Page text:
The government and industry have a made a couple of moves within the past two weeks in the interest of protecting the supply chain: UPS is requiring ID before shipping products from retail outlets; and the US government has seized more than 80 Websites found trafficking in counterfeit goods. Neither is a permanent solution to the fundamental problems in the supply chain, and the application of technology would enhance them both immeasurably. (See: Cargo Security Measures Expanded.)
Requiring ID enables shippers — in this case, UPS — to compare the identification against “watch lists” similar to those used by airport security. UPS didn't indicate if this was the intent of the measure, but doing so would make sense. The biggest flaw in the plan, as EBN readers point out, is the ability to fake IDs. The technology exists that would make IDs more difficult to fake: fingerprint scans; facial recognition; embedded microchips; holograms; RFID; and microscopic materials are just a few of the techniques being used in other applications today.
The problem is, most of these solutions are used in a “closed loop” — within the four walls of a company or organization — or suffer from a lack of standards. Does your company's ID card work at a major customer's site? As another example, let's say Company A, a supplier to Company B, uses microchips to ID its products. Company B uses RFID to ID its subassemblies. The end-customer, Company C, has to be able to verify the microchips and the RFID tags to thwart counterfeiting, but uses bar-codes to track its own products. See the problem?
In terms of personal ID — within the US alone — widely used identification like drivers' licenses differ from state to state. Right now, states use social security numbers and/or random numeric codes to match licenses with people. Photo IDs are eyeballed by clerks and security personnel. Automated verification would require one uniform ID and technology for nationwide use. Unless the US government mandates that and pays for it, that's not going to happen anytime soon.
Anyone with a computer and an Internet link knows shutting down a Website is a temporary measure at best. Just before the so-called Cyber Monday, the US Immigration and Customs Enforcement (ICE) executed seizure orders against 82 domain names of commercial Websites engaged in the illegal sale and distribution of counterfeit goods and copyrighted works. The move was part of Operation in Our Sites v. 2.0, an ongoing investigation.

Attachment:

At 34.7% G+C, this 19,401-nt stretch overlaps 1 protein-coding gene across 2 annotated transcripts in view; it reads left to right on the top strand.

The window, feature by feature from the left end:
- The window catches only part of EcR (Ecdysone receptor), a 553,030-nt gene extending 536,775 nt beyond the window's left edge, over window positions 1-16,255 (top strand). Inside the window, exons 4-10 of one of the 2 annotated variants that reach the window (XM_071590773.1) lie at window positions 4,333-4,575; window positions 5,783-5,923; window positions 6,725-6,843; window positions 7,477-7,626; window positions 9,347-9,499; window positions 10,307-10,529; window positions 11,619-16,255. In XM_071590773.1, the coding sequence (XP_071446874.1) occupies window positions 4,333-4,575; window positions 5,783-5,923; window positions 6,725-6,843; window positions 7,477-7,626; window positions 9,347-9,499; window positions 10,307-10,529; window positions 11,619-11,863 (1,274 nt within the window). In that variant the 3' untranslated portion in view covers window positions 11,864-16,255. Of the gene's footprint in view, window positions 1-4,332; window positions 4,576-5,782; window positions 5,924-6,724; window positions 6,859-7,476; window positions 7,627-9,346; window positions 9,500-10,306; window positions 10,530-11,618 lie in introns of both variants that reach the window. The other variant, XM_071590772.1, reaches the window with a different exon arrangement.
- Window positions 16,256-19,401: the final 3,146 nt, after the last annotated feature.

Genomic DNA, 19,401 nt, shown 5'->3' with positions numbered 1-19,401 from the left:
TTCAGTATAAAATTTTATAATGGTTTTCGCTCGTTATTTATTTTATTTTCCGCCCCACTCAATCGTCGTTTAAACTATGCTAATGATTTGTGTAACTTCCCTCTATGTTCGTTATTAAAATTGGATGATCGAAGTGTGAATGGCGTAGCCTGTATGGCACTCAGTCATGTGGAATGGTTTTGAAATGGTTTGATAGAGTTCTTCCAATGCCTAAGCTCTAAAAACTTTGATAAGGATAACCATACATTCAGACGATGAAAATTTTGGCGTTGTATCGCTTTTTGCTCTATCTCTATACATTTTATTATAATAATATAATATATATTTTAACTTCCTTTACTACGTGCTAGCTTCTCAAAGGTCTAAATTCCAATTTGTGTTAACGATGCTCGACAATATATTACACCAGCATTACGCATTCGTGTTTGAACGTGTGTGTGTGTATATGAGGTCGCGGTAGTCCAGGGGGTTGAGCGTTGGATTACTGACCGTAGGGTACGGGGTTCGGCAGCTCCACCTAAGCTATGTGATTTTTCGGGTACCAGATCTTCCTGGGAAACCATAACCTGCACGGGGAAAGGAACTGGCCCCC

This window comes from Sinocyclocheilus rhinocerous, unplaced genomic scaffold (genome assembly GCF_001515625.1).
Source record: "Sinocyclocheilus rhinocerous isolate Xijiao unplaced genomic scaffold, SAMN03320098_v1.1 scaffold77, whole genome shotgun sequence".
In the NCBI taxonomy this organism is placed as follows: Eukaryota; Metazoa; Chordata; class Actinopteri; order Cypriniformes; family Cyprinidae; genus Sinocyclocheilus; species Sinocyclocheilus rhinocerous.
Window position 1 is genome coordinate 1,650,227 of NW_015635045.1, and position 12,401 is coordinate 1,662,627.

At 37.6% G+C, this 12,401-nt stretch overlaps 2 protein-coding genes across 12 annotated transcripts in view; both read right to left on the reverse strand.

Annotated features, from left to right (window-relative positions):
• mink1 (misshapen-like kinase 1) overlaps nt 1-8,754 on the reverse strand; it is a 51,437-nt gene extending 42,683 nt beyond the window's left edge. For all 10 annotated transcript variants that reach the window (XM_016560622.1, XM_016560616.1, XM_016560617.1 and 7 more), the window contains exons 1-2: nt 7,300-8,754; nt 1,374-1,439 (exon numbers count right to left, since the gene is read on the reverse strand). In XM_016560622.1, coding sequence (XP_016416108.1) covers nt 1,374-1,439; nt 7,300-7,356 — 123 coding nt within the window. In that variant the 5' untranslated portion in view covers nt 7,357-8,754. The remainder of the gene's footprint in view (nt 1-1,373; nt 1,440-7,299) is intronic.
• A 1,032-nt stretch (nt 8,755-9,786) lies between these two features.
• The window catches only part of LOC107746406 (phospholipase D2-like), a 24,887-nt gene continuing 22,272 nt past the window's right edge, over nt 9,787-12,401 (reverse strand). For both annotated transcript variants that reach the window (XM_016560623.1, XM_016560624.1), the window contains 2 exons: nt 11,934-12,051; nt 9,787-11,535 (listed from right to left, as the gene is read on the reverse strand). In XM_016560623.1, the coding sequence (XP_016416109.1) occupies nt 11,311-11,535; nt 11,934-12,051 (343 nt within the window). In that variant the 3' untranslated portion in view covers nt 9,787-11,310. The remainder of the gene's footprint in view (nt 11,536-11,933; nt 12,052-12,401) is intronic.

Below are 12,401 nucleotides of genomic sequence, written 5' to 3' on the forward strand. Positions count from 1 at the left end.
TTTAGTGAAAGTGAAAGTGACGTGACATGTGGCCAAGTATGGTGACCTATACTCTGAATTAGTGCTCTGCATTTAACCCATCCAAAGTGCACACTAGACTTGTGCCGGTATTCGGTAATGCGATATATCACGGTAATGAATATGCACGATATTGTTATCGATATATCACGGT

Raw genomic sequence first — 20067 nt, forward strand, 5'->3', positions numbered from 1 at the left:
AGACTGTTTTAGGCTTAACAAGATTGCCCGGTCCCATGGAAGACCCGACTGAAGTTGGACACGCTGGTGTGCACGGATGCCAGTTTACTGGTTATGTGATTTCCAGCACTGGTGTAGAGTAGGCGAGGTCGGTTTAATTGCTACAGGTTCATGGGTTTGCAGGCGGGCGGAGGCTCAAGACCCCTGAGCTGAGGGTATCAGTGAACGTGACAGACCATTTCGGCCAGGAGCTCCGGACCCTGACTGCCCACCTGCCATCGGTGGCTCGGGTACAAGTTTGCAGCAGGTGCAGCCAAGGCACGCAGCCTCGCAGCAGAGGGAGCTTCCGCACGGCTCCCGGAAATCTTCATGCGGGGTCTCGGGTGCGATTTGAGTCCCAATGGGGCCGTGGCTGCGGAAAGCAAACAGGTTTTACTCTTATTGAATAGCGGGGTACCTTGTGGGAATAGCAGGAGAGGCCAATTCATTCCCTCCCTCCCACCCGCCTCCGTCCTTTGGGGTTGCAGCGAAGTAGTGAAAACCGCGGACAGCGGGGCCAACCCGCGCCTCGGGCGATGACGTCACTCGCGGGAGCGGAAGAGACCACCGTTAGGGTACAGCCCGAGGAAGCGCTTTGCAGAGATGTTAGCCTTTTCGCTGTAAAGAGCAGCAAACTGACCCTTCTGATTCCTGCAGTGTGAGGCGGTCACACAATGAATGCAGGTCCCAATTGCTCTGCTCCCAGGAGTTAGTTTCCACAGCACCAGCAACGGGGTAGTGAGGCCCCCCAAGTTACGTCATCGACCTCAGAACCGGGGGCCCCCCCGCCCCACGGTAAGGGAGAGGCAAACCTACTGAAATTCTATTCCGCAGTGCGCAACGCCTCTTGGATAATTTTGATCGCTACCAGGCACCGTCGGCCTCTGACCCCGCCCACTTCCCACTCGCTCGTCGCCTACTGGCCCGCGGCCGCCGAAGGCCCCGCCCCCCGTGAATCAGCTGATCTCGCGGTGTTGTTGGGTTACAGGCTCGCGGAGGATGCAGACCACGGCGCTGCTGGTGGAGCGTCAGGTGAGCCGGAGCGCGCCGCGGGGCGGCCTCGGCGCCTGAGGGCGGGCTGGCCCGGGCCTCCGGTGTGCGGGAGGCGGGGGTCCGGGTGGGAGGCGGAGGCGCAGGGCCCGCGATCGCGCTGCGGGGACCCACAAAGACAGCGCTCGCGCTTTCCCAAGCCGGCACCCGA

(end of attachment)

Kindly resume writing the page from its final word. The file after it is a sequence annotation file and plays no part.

The operation targeted online retailers of a diverse array of counterfeit goods, including sports equipment, shoes, handbags, athletic apparel, and sunglasses as well as illegal copies of copyrighted DVD boxed sets, music, and software. During the course of the operation, federal law enforcement agents made undercover purchases from online retailers suspected of selling counterfeit goods. In many instances, the goods were shipped directly into the United States from suppliers in other countries using international express mail. (Would UPS's ID policy have helped here?) If the goods were confirmed as counterfeit or otherwise illegal, seizure orders for the domain names of the Websites that sold the goods were obtained from US judges. Individuals attempting to reach one of the Websites will now find a banner notifying them that the domain name of that Website has been seized by federal authorities.
The same technologies mentioned above can be used to identify and track authentic items. Additionally, there are hundreds of solutions for monitoring Web traffic inside and outside of governments and businesses that could be applied to internation online commerce. Again, the expense and red tape make this practically a fantasy — not to mention the legal implications.
But if government and industry were to apply the money spent on closed-loop systems and Website stings to cooperate on a single standard that combines technology and practices, the security possibilities are endless. In the meantime, let's hope Band-Aid solutions like ID and site seizures help stanch some of the bleeding.